It is hard to believe that the Skyline Campaign has already been going for two-and-a-half years: a flash, and also a really long time.
With the Brexit tornado still to be dealt with – or even understood – London in summer 2016 feels like a very different city than at our launch in February 2014.
Then, tall residential buildings were fêted as the panacea to all the capital’s woes: new foreign investment, jobs, cash for the boroughs, hundreds of new homes. Today, however, the tall building bubble in central London has all but burst, revealing unsustainable wealthy ghettos in the sky, greatly undermining London’s character and identity while making nil contribution to dealing with the housing crisis.
But despite all the mediocre and detrimental over-development consented under mayor Johnson and now surfacing around town, I am cautiously optimistic that a new trend is taking hold.
Friday 24 June saw several – mostly facetious – calls for London to become a city-state. Unlikely as this may be, there is no denying that many Londoners want to have a greater say in the future of the capital. With lack of transparency unacceptable, and developers scrambling to “consult” with everybody and anybody, corporate communications agencies have never had it so good.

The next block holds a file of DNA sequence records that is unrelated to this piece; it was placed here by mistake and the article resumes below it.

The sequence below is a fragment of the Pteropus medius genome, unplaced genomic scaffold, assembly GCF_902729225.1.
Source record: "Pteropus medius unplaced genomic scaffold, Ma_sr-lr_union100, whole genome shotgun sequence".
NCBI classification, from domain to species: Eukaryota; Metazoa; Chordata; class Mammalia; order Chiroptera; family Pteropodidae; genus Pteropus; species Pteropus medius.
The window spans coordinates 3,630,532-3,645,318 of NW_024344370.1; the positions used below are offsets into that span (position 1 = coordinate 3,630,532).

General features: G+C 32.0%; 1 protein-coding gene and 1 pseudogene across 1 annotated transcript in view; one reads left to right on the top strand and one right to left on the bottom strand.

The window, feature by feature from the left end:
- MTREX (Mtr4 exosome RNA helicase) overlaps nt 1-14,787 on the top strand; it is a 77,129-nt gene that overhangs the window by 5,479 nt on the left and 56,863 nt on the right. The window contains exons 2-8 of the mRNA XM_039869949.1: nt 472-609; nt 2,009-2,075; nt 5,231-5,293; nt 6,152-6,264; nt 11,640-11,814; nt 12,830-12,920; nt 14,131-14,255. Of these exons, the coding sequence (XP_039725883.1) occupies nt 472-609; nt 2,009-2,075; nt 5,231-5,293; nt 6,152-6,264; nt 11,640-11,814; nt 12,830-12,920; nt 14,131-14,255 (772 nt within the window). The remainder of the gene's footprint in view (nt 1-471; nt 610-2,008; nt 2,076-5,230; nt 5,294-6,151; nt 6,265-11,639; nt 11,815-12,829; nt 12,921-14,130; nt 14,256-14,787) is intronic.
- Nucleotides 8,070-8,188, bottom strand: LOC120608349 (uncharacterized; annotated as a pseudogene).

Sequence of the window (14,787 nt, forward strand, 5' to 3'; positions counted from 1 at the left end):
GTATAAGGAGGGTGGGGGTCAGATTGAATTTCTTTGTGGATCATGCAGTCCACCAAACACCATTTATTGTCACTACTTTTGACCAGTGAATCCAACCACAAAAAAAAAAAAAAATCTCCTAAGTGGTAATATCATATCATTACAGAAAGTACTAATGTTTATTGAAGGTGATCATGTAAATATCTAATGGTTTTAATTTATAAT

So much for appearances. As for the substance, we now have a new mayor who, from day one, has been saying the right things and prioritising solving London’s enormous challenges over the fizzy and narcissistic excitement of pandering to developers’ interests.
At a mayoral Q&A at City Hall in July, Khan confirmed he believes, in line with our manifesto, that there is a place for towers in the capital, but location and quality need to be appropriate, and commensurate with their long-range impact.
Most welcome is his focus on preserving London’s character while engaging local communities, and improving the public realm. This, along with promises of an urgent London Plan policy review for the tall buildings section, promises of better consultation, and a genuine interest in alternative housing types that deliver density without excessive height, seems a convincing path to follow.
The current reading of the situation is that Khan, firm in his resolve to provide greater affordability and a “liveable” London, is open to discussion and change. Long may it last. How, though, will he legislate on the many consents for buildings over 30 metres tall that are landing on his desk for sign-off? Will he be brave enough to question their quality and appropriateness? We very much hope so.
Basking in our victory over the Paddington Pole, and the feeling that the appetite for luxury residential towers is waning, the Skyline Campaign’s remit is moving on. Our new working motto “We want to be part of the solution” says it all.
Next we must prove that we can help turn London into a shining example of a historic city of new high-density, medium-rise neighbourhoods, with placemaking and high quality architecture at their hearts. Not a small ambition, but there are lots of people who wish us well and want us to succeed. We look forward to great teamwork.
Barbara Weiss is director of Barbara Weiss Architects and co-founder of the Skyline Campaign. Find out more at www.skylinecampaign.org